By Ron Brzoska
In the past couple of weeks national attention was once again brought to our educational system through the Chicago Teachers Union strike. I won’t get into the issues and resolution to the strike. That has been discussed ad nauseam, and I have nothing new or enlightening to add to that topic. I won’t be discussing the Lake Forest teachers strike either. That strike was simply about money. There are no pretenses about ideological issues. What I would like to discuss is the more local picture…because a lot is happening right here in my little piece of Illinois. Things that are happening that have nothing to do with public sector unions or collective bargaining. Things that as parents we must wake up to and become active participants in the education of our children.
The first issue to be discussed is a speaker, Jessica Ahlquist, that was brought on a speaking tour of DuPage County area high schools during the past week in celebration of the 225th anniversary of the Constitution. Ms. Ahlquist was sponsored on this tour by the Citizens Advocacy Center. The problem with this speaking tour was that its intentions are a little less than transparent. The controversy is described in this article.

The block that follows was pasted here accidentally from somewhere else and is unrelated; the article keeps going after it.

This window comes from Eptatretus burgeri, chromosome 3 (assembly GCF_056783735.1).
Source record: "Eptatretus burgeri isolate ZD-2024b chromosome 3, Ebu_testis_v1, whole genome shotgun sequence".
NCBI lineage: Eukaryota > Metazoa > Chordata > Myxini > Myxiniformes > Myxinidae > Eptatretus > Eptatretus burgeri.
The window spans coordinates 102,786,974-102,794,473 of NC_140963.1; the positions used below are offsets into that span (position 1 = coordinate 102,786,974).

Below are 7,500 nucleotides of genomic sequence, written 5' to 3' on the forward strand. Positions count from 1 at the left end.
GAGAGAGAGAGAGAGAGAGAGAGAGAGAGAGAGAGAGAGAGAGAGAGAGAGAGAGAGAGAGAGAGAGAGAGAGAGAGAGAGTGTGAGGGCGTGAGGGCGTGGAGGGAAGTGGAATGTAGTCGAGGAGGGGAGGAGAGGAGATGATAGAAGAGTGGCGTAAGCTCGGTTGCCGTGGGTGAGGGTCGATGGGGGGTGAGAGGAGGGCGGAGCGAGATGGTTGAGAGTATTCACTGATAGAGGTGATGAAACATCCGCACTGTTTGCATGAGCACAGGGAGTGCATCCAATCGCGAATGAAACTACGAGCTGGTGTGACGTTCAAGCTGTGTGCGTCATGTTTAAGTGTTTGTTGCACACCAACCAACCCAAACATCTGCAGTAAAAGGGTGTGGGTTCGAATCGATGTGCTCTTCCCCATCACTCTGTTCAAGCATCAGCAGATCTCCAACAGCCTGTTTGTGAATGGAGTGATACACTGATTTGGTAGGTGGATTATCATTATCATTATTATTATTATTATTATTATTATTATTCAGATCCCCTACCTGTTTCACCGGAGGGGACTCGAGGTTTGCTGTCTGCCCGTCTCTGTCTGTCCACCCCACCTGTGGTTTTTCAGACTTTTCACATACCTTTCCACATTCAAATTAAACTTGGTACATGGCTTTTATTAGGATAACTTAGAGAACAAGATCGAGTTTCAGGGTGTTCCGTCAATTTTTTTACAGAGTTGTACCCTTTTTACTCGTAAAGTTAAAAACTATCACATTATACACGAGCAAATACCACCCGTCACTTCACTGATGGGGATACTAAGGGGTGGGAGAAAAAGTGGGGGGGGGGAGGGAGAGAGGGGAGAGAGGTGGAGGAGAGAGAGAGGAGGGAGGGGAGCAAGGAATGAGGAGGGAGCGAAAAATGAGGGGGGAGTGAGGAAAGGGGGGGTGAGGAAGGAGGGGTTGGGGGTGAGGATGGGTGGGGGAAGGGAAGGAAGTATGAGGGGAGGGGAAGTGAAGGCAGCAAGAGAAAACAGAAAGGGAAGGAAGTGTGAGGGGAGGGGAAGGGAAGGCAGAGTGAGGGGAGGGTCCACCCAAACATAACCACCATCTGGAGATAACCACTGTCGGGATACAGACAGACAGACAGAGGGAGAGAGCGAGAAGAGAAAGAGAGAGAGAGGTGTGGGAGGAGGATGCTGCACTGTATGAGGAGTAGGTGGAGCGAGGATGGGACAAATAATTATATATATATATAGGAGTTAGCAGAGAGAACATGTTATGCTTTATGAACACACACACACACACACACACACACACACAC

. The parents received permission slips that did not explain the content of the presentation or the sponsor group, the Citizens Advocacy Center. The parents were expecting a presentation on the Constitution and its importance in our government, but instead their children received a presentation on why prayer in school is wrong. While that is a healthy discussion for debate, and a healthy debate for our young people, it was presented as a one-sided lecture. This lecture was also given under false pretenses as evidenced by the lack of information on the permission slip. The responsibility for this lack of transparency should be laid at the feet of York High School. In addition to the flip/flop and murkiness on the requirements of the permission slip and whether the presentation is curriculum or not, they may guilty of not simply doing their homework. The Citizens Advocacy Center is a progressive activist group. Please take a look at them at www.citizenadvocacycenter.org. This organization was founded by Theresa Amato, who ran Green Party Candidate Ralph Nader’s presidential campaigns…twice. For those that are not in the know, the Green Party is for people that think the Democratic Party is too conservative. A list of the links to other organizations they recommend on their website has many progressive organizations listed.
- Brennan Center for Justice in New York
- Change Illinois!
- Common Cause
- Crossroads Fund
- Heartland International
- Illinois Public Interest Research Group (IL PIRG)
- Joyce Foundation
- McCormick Foundation
- Midwest Democracy Network
- Student Press Law Center
- Sunlight Foundation